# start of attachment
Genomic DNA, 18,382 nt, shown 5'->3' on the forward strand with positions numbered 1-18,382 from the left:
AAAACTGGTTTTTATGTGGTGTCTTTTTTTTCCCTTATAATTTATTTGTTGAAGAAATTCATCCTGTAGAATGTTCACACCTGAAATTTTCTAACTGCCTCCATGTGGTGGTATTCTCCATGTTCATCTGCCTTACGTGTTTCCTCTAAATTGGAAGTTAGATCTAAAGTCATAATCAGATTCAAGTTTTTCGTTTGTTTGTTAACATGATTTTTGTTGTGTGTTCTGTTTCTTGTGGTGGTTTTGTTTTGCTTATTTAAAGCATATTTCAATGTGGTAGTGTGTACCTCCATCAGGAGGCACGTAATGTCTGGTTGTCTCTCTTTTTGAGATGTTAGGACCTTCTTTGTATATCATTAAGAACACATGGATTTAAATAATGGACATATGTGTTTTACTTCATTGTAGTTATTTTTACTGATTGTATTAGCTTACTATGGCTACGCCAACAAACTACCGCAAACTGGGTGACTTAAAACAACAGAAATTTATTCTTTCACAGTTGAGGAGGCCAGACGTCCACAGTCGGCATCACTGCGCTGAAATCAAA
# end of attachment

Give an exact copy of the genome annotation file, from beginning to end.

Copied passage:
Genomic DNA, 18,382 nt, shown 5'->3' on the forward strand with positions numbered 1-18,382 from the left:
AAAACTGGTTTTTATGTGGTGTCTTTTTTTTCCCTTATAATTTATTTGTTGAAGAAATTCATCCTGTAGAATGTTCACACCTGAAATTTTCTAACTGCCTCCATGTGGTGGTATTCTCCATGTTCATCTGCCTTACGTGTTTCCTCTAAATTGGAAGTTAGATCTAAAGTCATAATCAGATTCAAGTTTTTCGTTTGTTTGTTAACATGATTTTTGTTGTGTGTTCTGTTTCTTGTGGTGGTTTTGTTTTGCTTATTTAAAGCATATTTCAATGTGGTAGTGTGTACCTCCATCAGGAGGCACGTAATGTCTGGTTGTCTCTCTTTTTGAGATGTTAGGACCTTCTTTGTATATCATTAAGAACACATGGATTTAAATAATGGACATATGTGTTTTACTTCATTGTAGTTATTTTTACTGATTGTATTAGCTTACTATGGCTACGCCAACAAACTACCGCAAACTGGGTGACTTAAAACAACAGAAATTTATTCTTTCACAGTTGAGGAGGCCAGACGTCCACAGTCGGCATCACTGCGCTGAAATCAAA